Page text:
A.k.a. Rubicon, part 1. Because of this post on this fabulous blog, I decided to share an experience I had at a restaurant recently. A little over a month ago, I ate at Rubicon (in San Francisco) with my family. It was a very wonderful meal, filled with good food, and good conversation. I would heartily recommend it to anyone, and I'll speak about it more in a future post, because this post is reserved solely for dessert talk and pastry chefs.
When I go out to a restaurant that is anything decent, I always order dessert. I love dessert, and I particularly love chocolate or a rich and creamy dessert. In fact, I can be a bit of a lush because I don't often deny myself something I want. Also, usually I am the only one to order dessert amongst my family. Not this time though! At Rubicon, 4 out of 5 of my dining party ordered dessert. Yes! This, I atrribute to their love and willingness to please me. At least, I choose to believe this.
In any case, this was not the only memorable part of dessert. While I was perusing the menu, I noticed that the pastry chef's name was listed: Nicole Krasinksi. I feel like I noticed this because it was rare. While I don't scrupulously examine menus to find the chefs’ names, I am an observant person and think that I would have noticed if it were a common practice to list the pastry chef’s name.
Last, but certainly not least, the dessert course was memorable because the desserts were fabulous. Truly. Two stood out from the bunch, but they were all around very tasty. Wanna hear what they are? Huh? Huh? Do ya? Too bad! *ahem* No, just kidding. I aim to please:
One of the desserts was a simple sorbet duo of strawberry and peach. It was very fresh and smooth and tasty. Real fruit flavor abounded like a well-tended orchard. Another of the quartet was a strawberry sorbet, but with ginger and a gingered beignet. The ginger lent that special something to the dish to make it stand out.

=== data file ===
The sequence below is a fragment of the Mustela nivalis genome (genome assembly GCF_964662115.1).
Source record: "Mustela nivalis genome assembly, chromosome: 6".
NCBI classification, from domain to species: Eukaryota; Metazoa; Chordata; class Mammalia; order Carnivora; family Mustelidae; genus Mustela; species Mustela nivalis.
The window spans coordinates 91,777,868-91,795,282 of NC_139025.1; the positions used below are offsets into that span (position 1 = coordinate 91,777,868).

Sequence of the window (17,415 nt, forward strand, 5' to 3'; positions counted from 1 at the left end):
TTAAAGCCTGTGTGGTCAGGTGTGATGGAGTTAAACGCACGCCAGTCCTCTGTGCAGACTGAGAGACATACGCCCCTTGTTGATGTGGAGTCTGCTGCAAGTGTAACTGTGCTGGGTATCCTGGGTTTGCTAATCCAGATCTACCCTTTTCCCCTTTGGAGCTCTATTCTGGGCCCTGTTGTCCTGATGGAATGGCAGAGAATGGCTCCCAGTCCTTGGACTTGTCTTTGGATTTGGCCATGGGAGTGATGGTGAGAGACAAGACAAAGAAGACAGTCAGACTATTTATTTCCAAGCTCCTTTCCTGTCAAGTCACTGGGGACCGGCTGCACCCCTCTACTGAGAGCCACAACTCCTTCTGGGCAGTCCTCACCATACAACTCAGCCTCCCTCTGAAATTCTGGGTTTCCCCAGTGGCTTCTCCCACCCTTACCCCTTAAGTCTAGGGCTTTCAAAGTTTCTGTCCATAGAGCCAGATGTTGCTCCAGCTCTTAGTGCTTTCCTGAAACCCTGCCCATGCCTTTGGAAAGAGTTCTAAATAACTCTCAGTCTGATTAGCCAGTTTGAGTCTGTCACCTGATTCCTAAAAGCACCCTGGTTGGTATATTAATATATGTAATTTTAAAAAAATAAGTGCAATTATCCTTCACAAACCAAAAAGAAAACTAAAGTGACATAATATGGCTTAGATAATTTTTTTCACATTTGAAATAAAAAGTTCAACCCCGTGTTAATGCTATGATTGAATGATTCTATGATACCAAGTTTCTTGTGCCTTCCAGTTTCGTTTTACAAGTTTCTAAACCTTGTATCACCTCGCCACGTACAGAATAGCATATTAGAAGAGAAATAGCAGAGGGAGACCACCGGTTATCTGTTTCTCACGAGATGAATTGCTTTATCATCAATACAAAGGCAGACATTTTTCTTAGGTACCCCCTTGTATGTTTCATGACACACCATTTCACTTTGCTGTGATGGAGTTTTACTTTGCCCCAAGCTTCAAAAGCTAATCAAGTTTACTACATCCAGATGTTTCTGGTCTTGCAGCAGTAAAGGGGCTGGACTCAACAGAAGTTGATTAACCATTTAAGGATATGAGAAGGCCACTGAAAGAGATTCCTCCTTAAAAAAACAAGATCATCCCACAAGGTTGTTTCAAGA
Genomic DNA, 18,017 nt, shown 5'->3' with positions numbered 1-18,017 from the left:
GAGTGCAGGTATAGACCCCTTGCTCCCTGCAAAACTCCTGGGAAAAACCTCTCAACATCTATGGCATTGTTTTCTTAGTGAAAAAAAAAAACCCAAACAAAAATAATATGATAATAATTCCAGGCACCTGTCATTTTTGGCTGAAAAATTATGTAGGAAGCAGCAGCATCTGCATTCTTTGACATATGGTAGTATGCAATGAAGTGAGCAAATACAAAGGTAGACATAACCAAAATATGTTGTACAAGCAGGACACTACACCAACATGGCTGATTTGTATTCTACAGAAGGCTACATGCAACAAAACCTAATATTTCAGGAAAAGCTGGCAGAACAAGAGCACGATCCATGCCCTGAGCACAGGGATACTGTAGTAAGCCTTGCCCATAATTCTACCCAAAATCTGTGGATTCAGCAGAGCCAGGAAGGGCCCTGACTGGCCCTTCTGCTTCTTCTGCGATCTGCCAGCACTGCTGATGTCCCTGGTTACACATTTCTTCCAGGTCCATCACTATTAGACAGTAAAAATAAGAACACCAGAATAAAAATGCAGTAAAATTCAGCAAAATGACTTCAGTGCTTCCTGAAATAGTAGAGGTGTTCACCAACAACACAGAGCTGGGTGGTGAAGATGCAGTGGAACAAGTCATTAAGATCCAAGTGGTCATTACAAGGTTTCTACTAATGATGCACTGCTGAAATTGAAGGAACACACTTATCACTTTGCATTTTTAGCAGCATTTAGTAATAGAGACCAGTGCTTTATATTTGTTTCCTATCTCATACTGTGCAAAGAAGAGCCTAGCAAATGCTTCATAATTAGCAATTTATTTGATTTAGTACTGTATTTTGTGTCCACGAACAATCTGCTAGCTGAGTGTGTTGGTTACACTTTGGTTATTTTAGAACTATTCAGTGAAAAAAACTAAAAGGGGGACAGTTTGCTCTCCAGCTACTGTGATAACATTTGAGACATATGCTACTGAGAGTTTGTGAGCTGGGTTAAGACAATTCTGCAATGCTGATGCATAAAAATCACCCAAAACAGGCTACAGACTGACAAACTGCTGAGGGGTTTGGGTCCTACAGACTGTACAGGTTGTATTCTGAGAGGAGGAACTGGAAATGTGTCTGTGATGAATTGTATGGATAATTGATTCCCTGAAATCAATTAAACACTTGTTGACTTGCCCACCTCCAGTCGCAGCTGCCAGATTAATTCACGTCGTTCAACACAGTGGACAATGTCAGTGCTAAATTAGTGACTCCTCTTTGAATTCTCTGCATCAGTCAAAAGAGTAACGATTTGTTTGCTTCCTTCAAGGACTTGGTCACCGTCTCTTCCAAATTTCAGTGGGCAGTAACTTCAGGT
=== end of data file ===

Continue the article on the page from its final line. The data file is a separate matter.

The two that knocked my socks off, though, were a chocolate cake and a financier and ice cream pairing. The chocolate cake was my dessert, so although I tasted the others, I really had time to appreciate that one. It was a basic square of chocolate cake, with a very deep, rich chocolate flavor, and a moist, slightly dense texture. It sat in a pool of crème fraiche, with a concentric circle of apricot preserves surrounding the moat of crème. The cake also had a topping of caramelized figs. Woah, man. Wooooooah man! It was amazing. The figs were sweet and crunchy, the cake was soft and rich, the crème fraiche smooth and tangy (almost like goat yogurt) and the apricot preserves added another layer of fruity goodness, to make it more complex. I could eat this dessert for every meal for the rest of my life.
The other knock-out dessert was a pecorino and plum financier with olive oil ice cream. It is more creative than the chocolate cake, but I think it lost a few points in the plating area. In any case, it was just as mind-blowing. The layer of pecorino cheese was salty and tangy, the layer of plum was a wonderful counterpoint and the financier in total was a fine, crumbly texture. It went so well with the olive oil ice cream. Yah- olive oil ice cream. It was divine. Rich and creamy and a little grassy and fruity. In the “odd flavors of ice cream” category, it is only bested by the bacon ice cream at Oliveto’s. Yah- bacon ice cream. Did Jeffrey Steingarten consult on that?
So that’s my tale of dessert at Rubicon. It was mighty tasty. Ms. Krasinski is doing good things.
Hello weather gods of the bay area? It's me- MP. This weather is driving me crazy. Actually, it's not driving me crazy, it's just making me depressed. It's not always cold, though it certainly can be in the morning and at night. It is grey. All day. I think there was 2 hours of clear sky yesterday. It's July! Sun, heat, blue sky for miles, little, puffy, white clouds, water, the beach, cool, refreshing drinks- these are all things you find in the summer! Yet, they seem to dissappear with annoying frequency. My sunglasses languish in my cave-like apartment. My sunscreen has made friends with the towels, tissue and toiletries in the closet, and resigned itself to a year of darkness. I need Vitamin D! I need to get away, out of the bay.